United States District Court, D. South Carolina, Charleston Division
ORDER AND OPINION
Richard Mark Gergel United States District Court Judge
matter is before the Court on the Report and Recommendation
of the Magistrate Judge, recommending the complaint be
summarily dismissed. For the reasons set forth below, the
Court adopts the Report and Recommendation.
26, 2007, Plaintiff pleaded guilty to two counts of armed
robbery, assault and battery with intent to kill, and
kidnapping. Since his incarceration, he has filed numerous
civil cases in this District, which have been summarily
dismissed as frivolous. E.g., Case Nos. 2:17-208;
2:16-2676, 8:16-2582, 2:15-4014, 2:15-2510, 2:14-3215,
2:14-958, 2:13-3374. In the present case, Plaintiff seeks
"punitive damages in the amount of $75, 000 severally
and jointly for each defendant's role in the web of
conspiracy to deprive Plaintiff of due process of law/Equal
Treatment under color of state law, and depriving Plaintiff
of his immunities against systematic cruel and unusual
punishment; jury trial issues of facts" and injunctive
relief "to prohibit the usage of GA 1.03 Policy."
"GA 1.03" is the South Carolina Department of
Corrections policy that provides inmates access to the
courts, to attorneys, and to law libraries.
April 18, 2017, the Magistrate Judge recommended summary
dismissal of the complaint as a frivolous filing under 28
U.S.C. § 1915. Plaintiff filed no objections to the
Report and Recommendation.
Magistrate Judge makes only a recommendation to this Court.
The recommendation has no presumptive weight, and the
responsibility for making a final determination remains with
this Court. Mathews v. Weber, 423 U.S. 261, 270-71
(1976). This Court is charged with making a de novo
determination of those portions of the Report and
Recommendation to which specific objection is made.
Additionally, the Court may "accept, reject, or modify,
in whole or in part, the findings or recommendations made by
the magistrate judge." 28 U.S.C. § 636(b)(1). This
Court may also "receive further evidence or recommit the
matter to the magistrate judge with instructions."
Id. Where the plaintiff fails to file any specific
objections, "a district court need not conduct a de novo
review, but instead must only satisfy itself that there is no
clear error on the face of the record in order to accept the
recommendation, " see Diamond v. Colonial Life &
Accident Ins. Co., 416 F.3d 310, 315 (4th Cir. 2005)
(internal quotation omitted), and this Court is not required
to give any explanation for adopting the recommendation of
the Magistrate Judge, Camby v. Davis, 718 F.2d 198
(4th Cir. 1983).
36-page amended complaint is patently frivolous for the
reasons the Magistrate Judge explains in considerable detail.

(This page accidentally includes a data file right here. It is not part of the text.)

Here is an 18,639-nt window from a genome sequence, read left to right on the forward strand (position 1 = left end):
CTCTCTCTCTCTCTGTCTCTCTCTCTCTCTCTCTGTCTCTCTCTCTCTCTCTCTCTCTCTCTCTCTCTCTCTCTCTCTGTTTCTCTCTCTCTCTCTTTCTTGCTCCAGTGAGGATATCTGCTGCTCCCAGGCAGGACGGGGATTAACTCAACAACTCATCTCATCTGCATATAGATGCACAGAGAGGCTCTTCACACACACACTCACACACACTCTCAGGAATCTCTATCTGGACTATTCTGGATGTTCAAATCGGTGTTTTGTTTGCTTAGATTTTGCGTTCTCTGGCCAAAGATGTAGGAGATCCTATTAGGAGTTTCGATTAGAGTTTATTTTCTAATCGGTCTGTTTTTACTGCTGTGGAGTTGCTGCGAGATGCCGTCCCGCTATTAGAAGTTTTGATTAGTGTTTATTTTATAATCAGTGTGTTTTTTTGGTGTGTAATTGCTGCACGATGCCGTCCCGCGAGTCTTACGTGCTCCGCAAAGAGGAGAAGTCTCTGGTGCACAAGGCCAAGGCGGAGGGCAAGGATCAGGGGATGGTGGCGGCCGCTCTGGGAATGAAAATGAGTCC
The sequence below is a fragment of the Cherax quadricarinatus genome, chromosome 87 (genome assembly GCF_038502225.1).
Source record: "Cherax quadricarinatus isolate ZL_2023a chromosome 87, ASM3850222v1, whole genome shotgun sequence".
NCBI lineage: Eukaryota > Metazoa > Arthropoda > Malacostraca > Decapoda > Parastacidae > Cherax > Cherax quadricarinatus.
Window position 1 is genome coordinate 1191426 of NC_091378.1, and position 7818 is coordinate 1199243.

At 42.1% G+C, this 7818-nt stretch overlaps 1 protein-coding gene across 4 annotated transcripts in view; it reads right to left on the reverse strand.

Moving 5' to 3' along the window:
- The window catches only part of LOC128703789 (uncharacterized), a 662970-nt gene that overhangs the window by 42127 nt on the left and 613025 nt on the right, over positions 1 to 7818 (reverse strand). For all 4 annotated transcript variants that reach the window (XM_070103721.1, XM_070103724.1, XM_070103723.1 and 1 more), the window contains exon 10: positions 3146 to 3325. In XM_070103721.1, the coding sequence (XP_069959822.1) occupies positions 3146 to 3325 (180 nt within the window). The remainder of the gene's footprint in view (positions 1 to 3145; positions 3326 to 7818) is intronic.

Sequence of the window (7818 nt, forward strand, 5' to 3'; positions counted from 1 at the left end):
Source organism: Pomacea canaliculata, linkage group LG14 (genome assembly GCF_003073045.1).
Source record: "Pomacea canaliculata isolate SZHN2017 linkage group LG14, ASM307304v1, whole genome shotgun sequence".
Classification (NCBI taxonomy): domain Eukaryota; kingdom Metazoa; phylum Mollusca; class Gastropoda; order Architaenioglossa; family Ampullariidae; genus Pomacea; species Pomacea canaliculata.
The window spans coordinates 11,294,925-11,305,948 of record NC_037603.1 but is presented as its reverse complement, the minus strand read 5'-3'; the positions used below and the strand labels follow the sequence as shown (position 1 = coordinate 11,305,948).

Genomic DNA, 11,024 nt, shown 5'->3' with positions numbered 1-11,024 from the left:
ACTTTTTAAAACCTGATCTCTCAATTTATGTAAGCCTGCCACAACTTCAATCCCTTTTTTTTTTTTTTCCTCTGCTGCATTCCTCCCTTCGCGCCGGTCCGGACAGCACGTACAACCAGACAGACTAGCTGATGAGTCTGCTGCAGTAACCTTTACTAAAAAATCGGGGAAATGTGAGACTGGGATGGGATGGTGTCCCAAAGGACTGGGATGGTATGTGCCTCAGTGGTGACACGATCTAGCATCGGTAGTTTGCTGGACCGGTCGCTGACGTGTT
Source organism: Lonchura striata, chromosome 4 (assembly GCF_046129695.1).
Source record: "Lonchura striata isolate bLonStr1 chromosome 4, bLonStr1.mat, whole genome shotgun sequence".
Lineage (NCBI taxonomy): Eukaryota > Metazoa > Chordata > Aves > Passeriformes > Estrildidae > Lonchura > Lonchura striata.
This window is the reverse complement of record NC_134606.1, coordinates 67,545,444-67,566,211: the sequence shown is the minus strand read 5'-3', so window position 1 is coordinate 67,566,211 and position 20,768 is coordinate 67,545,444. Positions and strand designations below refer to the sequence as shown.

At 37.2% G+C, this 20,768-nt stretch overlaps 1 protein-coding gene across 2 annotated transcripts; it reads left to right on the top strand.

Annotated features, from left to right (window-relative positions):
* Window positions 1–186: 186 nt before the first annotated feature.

(See Dkt. No. 17 at 9-20.) In short, Plaintiff
claims that because he is a "sovereign citizen" or
secured creditor under the Uniform Commercial Code his
imprisonment violates his "sovereign immunity rights
protection secured to him by the Ninth and Tenth
Amendments." (See Dkt. No. 13-1.) Claims based
on a "sovereign citizen" theory are frivolous.
Gaskins v. South Carolina, No. 2:15-CV-2589-DCN,
2015 WL 6464440, at *4 (D.S.C. Oct. 26, 2015). Plaintiff also
asserts frivolous claims that imprisonment violates the
Thirteenth Amendment, that prison officials denied his
grievance filings, that he has not been allowed to make as
many photocopies as he wished, that he does not like his
prison cell assignment, and that U.S. District Judge Richard
Gergel, retired U.S. Magistrate Judge Wallace Dixon, and S.C.
Attorney General Alan Wilson have somehow conspired against
him. Those claims are also frivolous for the reasons the
Magistrate Judge ably sets forth.
the Prisoner Litigation Reform Act ("PLRA"),
Congress sought to reduce the number of frivolous lawsuits
flooding the federal courts." Blakely v. Wards,
738 F.3d 607, 609 (4th Cir. 2013). "Congress did so in
part by enacting 28 U.S.C. § 1915(g), a
"three-strikes" statute providing that if a
prisoner has already had three cases dismissed as frivolous,
malicious, or for failure to state a claim for which relief
may be granted, the prisoner generally may not proceed in
forma pauperis but rather must pay up-front all filing
fees for his subsequent suits." Id.
Court finds this action is frivolous and summarily dismisses
it for that reason. This is at least the third time this
Court has summarily dismissed an action brought by this
Plaintiff as frivolous. See Smalls v. Wilson, Civ.
No. 2:15-4014-MBS-MGB, 2016 WL 2731064, at *2 (D.S.C. May 11,
2016), aff'd, 670 F.App'x 803 (4th Cir.
2016); Smalls v. Wilson, Civ. No. 2:15-2510-RMG-MGB,
slip op. at 2 (D.S.C. Oct. 14, 2015). Petitioner now has
three "strikes." Absent exceptional circumstances,
he is now barred by statute from filing any future non-habeas
civil action in any federal court without full payment of the
foregoing reasons, the Court ADOPTS the Report and
Recommendation of the Magistrate Judge (Dkt. No. 17) as the
Order of the Court and DISMISSES WITH PREJUDICE the
complaint. The Court FINDS that the complaint is a frivolous
filing and therefore counts as a strike under 28 U.S.C.
§ 1915(g). This dismissal is Plaintiffs third strike
under 28 U.S.C. § 1915(g). The Court therefore ORDERS
that, absent exceptional circumstances, ...